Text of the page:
'IS THE MONEY THERE?' That was Commissioner Chuck Banks' question about the state's ability to afford official pay raises.
I sat in this morning on the independent state pay commission's
meeting at the Capitol. About 20 people turned out to watch, a small crowd given the importance.
in his review of the history of the Arkansas Constitution
and official pay, ventured that the commission might be the most powerful in state government. The new Amendment 92 gives the commission absolute control over pay of the seven statewide officeholders, the 135-member legislature and all state judges, from district court up to Supreme Court.
By terms of the amendment, the pay set by this commission (and it can be unlimited this year) is not subject to appropriation by the legislature and must be paid by the state auditor within 10 days after filing. Strong stuff.
For such a powerful commission, it has limits, Chairman Larry Ross
noted. It gets some staff help from the auditor's office, but has no money of its own, not even for a pot of coffee. At a break, Ross referred the commission to a water fountain down the hall. The legislature suffers no such indignities. Despite Amendment 92's ban on gifts by lobbyists, lawmakers are still dining and drinking free courtesy of special interests every day they are in session.
Today's commission agenda:
* STATE OF THE STATE
: John Shelnutt, the state's chief economic forecaster, painted a middling picture of Arkansas — unemployment at the national average; payroll growth of 1.5 percent; no inflation to speak of; a projected 3.7 percent personal income growth in fiscal 2016, with a gross state product growth projected at 2.6 percent. Though our income ranks low among the states — as low as 48th in Census indicators, 42d in one respected ranking of per capita payroll, he noted that our low cost of living makes salaries here go a lot farther.
: Dumas explained that traditionally low Arkansas pay for politicians was rooted in an 1874 Constitution aimed at reducing the power of the governor and reflecting a general distrust of government. He detailed increases in pay over the years and the incremental add-ons of expense payments and expense account cheating that prompted subsequent constitutional revisions. The last before this year's amendment was in 1992, when salaries were raised and pay supplements known as public relations accounts were outlawed. That amendment didn't curb abuse of per diem expense claims, nepotistic hiring of relatives and payments unsupported by documented expense receipts.
The commission needs some research. The legislature should authorize use of the Bureau of Legislative Research to get some readily available national data to guide commission deliberations. The need for this information was cited by commissioners along with a desire to get a full picture of legislative benefits — not just pay, but per diem, expense reimbursements, mileage reimbursements, pensions and health insurance. (This last is a large tangible benefit equivalent to direct income as anybody who must pay for their own insurance knows well.)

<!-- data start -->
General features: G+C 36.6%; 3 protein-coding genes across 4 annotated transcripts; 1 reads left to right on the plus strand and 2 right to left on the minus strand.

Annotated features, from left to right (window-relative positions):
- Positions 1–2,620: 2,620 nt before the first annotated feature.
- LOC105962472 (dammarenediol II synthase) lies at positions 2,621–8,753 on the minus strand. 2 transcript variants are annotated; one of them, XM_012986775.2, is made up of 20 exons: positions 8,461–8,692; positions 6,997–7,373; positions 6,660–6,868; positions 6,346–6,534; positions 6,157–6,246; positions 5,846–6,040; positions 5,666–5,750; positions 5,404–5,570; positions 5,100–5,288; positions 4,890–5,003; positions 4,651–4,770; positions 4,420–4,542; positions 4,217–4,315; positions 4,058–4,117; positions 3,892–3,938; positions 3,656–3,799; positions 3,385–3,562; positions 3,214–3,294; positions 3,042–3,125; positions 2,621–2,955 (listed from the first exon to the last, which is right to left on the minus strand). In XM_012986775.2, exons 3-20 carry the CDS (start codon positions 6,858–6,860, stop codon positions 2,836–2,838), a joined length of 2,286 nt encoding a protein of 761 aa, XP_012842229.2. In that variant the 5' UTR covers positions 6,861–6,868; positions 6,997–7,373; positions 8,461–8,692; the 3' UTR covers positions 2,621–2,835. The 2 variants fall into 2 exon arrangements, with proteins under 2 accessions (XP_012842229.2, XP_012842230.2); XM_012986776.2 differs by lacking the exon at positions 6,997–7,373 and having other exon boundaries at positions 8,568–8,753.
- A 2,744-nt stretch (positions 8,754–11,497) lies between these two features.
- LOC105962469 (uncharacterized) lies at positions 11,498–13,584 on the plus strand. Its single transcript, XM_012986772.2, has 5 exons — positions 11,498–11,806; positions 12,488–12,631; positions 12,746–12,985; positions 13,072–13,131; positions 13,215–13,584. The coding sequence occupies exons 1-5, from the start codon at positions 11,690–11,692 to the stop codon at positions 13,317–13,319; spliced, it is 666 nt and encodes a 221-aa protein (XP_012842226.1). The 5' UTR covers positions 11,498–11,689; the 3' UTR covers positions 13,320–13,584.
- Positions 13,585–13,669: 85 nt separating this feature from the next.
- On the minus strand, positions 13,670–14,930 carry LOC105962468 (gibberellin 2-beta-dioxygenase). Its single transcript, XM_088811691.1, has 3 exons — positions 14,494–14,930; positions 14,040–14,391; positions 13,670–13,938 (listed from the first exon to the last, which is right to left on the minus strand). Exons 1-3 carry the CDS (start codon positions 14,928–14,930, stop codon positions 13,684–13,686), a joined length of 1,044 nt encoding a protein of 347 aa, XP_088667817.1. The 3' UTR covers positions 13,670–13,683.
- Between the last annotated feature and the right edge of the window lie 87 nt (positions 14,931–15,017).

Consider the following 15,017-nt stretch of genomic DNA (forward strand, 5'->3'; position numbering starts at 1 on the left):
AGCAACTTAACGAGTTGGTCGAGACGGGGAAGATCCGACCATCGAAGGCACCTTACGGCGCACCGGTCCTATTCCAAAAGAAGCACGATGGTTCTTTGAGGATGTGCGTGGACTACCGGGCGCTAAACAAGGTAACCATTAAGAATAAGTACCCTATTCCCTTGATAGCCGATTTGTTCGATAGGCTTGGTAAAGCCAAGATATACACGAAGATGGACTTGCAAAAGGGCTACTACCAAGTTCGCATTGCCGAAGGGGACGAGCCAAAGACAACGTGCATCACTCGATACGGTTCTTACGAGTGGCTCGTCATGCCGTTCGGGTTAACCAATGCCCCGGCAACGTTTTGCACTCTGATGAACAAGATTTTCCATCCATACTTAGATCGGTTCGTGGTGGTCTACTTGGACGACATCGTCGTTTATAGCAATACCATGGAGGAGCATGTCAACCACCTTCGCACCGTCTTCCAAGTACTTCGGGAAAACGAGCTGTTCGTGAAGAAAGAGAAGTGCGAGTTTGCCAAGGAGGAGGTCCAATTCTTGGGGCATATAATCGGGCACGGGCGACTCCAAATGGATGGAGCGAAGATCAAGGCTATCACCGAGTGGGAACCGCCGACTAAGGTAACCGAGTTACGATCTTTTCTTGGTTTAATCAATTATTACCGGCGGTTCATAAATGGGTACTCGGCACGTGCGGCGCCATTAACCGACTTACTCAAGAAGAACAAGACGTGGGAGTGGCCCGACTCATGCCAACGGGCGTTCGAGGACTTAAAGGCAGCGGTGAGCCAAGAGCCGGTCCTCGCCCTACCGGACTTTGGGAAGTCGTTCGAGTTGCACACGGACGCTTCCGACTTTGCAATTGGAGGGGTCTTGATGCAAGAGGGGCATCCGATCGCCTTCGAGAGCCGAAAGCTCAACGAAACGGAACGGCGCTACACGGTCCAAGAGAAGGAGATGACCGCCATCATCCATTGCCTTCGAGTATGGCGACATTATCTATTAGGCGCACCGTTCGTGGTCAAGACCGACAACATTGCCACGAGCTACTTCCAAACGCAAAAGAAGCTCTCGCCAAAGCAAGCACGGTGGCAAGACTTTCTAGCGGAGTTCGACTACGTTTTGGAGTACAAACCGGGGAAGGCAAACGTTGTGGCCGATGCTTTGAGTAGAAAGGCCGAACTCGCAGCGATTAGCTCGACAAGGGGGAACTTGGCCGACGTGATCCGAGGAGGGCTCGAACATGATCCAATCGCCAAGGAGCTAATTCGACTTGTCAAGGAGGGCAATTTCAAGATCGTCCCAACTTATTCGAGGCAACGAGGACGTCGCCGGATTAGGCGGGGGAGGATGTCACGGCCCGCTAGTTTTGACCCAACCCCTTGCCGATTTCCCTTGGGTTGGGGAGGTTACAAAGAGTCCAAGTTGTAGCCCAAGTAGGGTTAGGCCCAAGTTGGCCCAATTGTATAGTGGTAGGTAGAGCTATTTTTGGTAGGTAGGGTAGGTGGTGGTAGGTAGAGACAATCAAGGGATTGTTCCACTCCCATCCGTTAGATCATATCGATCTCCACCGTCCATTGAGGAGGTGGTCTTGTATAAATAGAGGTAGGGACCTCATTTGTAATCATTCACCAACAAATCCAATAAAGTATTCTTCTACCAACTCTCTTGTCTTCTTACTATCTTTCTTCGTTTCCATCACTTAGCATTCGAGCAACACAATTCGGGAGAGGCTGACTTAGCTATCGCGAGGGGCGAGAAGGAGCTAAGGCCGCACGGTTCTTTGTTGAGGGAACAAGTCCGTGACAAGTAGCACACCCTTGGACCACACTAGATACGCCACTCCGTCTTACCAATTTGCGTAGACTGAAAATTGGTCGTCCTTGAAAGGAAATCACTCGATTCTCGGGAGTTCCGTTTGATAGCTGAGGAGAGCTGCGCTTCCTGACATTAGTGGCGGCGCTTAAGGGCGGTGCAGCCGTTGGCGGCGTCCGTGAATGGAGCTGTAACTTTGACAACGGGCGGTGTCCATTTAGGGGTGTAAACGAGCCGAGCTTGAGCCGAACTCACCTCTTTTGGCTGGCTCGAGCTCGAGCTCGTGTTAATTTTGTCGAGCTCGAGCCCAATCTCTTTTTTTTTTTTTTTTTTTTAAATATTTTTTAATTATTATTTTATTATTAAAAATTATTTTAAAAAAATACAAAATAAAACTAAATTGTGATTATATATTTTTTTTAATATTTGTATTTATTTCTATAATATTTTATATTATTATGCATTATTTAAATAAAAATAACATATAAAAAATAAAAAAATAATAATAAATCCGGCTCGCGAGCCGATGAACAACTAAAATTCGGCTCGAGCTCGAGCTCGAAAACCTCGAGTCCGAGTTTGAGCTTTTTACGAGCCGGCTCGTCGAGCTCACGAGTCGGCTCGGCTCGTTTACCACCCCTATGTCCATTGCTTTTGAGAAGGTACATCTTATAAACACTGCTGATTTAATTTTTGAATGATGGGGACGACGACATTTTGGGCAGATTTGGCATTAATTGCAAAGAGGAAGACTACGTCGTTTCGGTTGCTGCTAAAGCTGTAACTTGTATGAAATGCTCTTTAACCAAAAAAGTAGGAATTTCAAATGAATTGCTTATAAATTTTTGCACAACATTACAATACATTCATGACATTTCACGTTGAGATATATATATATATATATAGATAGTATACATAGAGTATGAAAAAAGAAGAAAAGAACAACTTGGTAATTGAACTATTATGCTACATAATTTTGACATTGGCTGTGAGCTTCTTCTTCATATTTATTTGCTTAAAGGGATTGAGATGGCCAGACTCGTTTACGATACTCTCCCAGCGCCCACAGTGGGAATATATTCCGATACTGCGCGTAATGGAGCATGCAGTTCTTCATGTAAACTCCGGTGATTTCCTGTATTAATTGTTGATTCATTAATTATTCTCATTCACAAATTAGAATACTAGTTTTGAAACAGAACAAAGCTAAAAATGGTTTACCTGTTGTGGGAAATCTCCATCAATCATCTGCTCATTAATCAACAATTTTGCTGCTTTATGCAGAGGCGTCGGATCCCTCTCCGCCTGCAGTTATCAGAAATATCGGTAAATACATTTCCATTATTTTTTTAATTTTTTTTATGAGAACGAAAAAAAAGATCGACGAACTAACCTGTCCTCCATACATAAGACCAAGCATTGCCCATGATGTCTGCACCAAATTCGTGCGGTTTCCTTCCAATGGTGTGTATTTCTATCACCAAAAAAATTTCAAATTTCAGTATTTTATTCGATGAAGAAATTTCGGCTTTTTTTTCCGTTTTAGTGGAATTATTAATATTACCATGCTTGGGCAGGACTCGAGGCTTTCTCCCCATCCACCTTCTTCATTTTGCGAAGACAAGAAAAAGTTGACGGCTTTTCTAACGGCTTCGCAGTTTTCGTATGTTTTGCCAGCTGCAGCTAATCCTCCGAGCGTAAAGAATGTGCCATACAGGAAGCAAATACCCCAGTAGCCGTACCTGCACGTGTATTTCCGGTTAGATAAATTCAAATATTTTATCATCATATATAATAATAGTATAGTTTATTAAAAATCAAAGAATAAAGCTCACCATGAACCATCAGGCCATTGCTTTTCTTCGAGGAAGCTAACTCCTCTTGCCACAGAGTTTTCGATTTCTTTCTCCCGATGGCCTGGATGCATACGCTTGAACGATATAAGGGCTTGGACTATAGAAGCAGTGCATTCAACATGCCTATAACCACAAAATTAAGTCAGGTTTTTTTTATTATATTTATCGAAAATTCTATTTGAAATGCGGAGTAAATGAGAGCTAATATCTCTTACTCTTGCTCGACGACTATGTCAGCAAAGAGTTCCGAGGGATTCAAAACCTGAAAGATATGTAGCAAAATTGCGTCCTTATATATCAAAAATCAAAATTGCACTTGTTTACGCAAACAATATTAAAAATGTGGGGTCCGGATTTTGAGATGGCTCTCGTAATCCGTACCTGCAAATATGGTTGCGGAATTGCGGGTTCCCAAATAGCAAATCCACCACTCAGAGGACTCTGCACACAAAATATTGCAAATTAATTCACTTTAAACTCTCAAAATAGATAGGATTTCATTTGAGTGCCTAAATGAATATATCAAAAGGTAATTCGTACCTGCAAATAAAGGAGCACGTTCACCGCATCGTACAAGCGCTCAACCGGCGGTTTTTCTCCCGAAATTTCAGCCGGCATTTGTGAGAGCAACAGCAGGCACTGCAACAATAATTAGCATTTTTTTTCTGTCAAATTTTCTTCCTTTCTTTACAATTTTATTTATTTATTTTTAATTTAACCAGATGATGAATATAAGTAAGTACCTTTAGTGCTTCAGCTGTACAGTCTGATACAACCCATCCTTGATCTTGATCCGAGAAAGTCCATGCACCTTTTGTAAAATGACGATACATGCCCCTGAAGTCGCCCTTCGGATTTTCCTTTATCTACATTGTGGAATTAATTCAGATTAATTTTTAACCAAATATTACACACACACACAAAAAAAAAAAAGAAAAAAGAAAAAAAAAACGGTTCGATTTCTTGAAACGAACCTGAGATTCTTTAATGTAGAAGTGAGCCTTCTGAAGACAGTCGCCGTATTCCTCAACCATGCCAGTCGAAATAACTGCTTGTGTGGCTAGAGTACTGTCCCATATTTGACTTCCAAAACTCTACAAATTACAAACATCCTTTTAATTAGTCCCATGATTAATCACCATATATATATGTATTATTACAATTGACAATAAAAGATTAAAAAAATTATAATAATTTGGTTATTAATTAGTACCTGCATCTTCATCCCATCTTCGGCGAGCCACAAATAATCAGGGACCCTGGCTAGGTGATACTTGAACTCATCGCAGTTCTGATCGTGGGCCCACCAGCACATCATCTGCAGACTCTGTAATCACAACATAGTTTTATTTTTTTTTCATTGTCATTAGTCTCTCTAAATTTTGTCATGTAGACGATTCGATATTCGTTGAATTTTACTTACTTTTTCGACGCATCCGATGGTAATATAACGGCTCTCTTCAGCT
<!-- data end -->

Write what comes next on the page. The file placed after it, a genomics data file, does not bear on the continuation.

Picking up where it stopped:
* Census data and other economic data that ranks the states by income, both in actual dollars and adjusted for cost of living. I'd apply the CPI to the 1992 pay scales as one measure of how much pay has fallen behind what it could have been had the legislature not been willing to make politically fraught pay raise votes. I'd also apply the CPI to earnings of average Arkansans during that period.
* Rankings of the pay of state officials, legislators and judges by state. This should be readily available from such sources as the organizations for state legislators and state courts. Ideally, the comparisons should include pension, insurance and other benefits.
Commissioner Chuck Banks
asked Shelnutt if the state was in financial to fund an "upward" change in state pay. "Is the money there? Is the money going to be there?"
Shelnutt said that was a question he couldn't answer because it blended economic forecasting, his specialty, with political policy. He noted that major tax cuts are already set to take effect and the incoming governor, Asa Hutchinson,
has proposed $100 million more. There's "quite a dynamic" in those competing factors, he said.
Dumas, in responding to Banks' questions about competition for state money, said there was always competition. Money spent one place inevitably comes at the expense of another. But as to official pay, he said the language of the amendment seems clear — official pay comes first, off the top of everything else. Then other state needs are met, beginning with education.
Commissioner Mitch Berry
said he thought the commission should hear from legislators about the time demands of their job — a demand that varies dramatically among legislators.
Incoming House Speaker Jeremy Gillam
was in the audience. He tells me he is working on some ideas relative to expense practices as a balance to what the commission might decide on pay levels. The commission sets pay, but only makes recommendations to the legislature on expenses. Dumas suggested that the legislature would likely adopt the commission's recommendations, for political reasons.
A reasonable person might say a meaningful pay increase, accompanied by a cleanup of expense practices and excessove per diem billing, seems in order. That would be so if you trust elected officials to behave reasonably and ethically. History offers some cause for skepticism.
Chairman Larry Ross
promised the commission would abide by the Freedom of Information Act and have a process that was "open, honest, transparent and inclusive." He raised a question — on which a member of the attorney general's staff said research was necessary — on whether it was obligated to make a firm pay increase prooposal by mid-February. Could it, for example, if more time for study was needed, make a recommendation later and make a pay raise retroactive. The amendment itself is silent on the point.